IBM’s Gupta advised companies to re-look at the value of primary and secondary research instead of just relying on previous data collected as we are in an unprecedented situation. “How do you define experiences for the next normal? We need to research with our employees and customers to gain deeper insights and combine this with the insights based on data”
Analytics becomes pivotal
When the road is unclear, businesses need to dig deep into their data resources. This makes analytics and artificial intelligence critical for companies navigating the pandemic.
In a third webinar, titled “Resources and insights for navigating in uncertain times” participants noted how unlocking the value hidden in data has become a board-level concern.
Currently, the most important driver for analytics is staying engaged with the customer and ensuring the right customer experience. “But this is a formidable task,” admitted Alp Altun, regional chief transformation officer, Asia Pacific at Allianz.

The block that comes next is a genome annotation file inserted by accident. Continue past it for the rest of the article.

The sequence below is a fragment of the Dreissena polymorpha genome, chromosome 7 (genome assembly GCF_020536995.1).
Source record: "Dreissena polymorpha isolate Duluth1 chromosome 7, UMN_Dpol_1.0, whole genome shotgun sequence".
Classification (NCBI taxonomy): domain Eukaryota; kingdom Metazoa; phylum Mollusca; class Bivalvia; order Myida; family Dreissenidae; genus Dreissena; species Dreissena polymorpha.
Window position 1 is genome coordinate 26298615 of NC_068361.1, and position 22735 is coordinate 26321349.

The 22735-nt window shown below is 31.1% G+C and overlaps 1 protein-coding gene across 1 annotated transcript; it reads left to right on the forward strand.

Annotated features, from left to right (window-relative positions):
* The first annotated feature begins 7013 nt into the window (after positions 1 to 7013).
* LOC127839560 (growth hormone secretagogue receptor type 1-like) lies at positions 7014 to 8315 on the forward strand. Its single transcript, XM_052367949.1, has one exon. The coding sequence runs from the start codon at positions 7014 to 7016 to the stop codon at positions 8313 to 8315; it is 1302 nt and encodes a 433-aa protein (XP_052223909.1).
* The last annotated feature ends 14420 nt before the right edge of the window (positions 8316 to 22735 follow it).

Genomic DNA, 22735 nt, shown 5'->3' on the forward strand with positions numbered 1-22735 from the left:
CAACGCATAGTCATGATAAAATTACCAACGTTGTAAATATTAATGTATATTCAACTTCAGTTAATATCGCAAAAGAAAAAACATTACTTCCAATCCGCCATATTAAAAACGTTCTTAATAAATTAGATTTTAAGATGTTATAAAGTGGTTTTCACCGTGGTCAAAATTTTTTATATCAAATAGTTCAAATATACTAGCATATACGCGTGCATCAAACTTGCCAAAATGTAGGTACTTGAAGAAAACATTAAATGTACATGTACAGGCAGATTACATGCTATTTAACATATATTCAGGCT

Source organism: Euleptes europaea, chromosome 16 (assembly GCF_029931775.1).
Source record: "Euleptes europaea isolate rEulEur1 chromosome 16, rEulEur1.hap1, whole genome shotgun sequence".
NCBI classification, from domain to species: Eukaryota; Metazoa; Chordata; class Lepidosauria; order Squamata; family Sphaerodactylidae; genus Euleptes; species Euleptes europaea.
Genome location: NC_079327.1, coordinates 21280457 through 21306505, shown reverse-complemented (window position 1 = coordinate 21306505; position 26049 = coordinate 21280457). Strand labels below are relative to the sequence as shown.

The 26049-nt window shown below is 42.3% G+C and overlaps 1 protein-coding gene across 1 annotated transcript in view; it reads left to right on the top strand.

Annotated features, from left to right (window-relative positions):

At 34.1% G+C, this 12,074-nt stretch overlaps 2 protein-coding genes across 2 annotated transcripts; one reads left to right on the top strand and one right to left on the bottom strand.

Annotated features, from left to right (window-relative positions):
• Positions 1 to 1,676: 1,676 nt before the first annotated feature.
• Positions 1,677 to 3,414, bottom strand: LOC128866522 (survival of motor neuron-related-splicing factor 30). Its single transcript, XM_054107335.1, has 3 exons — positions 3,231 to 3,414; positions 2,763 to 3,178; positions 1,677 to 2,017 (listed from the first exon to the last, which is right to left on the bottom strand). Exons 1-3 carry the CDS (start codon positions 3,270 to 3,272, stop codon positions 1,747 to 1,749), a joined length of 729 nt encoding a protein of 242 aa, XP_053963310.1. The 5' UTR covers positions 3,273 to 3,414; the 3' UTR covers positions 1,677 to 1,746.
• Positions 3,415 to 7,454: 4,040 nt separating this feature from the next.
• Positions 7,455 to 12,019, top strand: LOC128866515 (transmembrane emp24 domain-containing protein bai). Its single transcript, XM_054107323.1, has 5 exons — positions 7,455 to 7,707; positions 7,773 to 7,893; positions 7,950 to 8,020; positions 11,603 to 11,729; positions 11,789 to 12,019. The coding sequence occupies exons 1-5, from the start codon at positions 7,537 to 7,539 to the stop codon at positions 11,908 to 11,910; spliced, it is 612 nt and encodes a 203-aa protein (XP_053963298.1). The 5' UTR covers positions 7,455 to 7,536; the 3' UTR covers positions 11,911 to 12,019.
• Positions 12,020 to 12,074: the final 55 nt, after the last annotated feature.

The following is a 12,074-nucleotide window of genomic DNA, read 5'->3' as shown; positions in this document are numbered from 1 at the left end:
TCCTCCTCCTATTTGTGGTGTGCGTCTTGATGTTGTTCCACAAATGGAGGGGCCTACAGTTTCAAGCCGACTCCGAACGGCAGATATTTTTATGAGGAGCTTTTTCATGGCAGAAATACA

One way to address the complexity is making IT simpler. Allianz is simplifying its products, processes and platforms. “So, we can then run a proper data analytics strategy on them,” described Altun.
Getting the right information to the right people securely and at speed is another challenge. “Business is asking for speed. But the reality is that you need to balance speed with risk,” said Nirupam Das, chief information officer and technology leader P&C Hong Kong, Liberty Mutual Insurance. He sees himself playing a “balancing role.”
When companies shift from data-driven to becoming more data-centric, bad data can be a monumental challenge.
“At best, it should not be allowed to enter the ecosystem. Having visibility from the source of record – who is inputting the data – is vital, because once it enters your system, ensuring clear pre-processing of data becomes equally important,” said Sonal Jain, chief data and analytics officer, Validus Capital.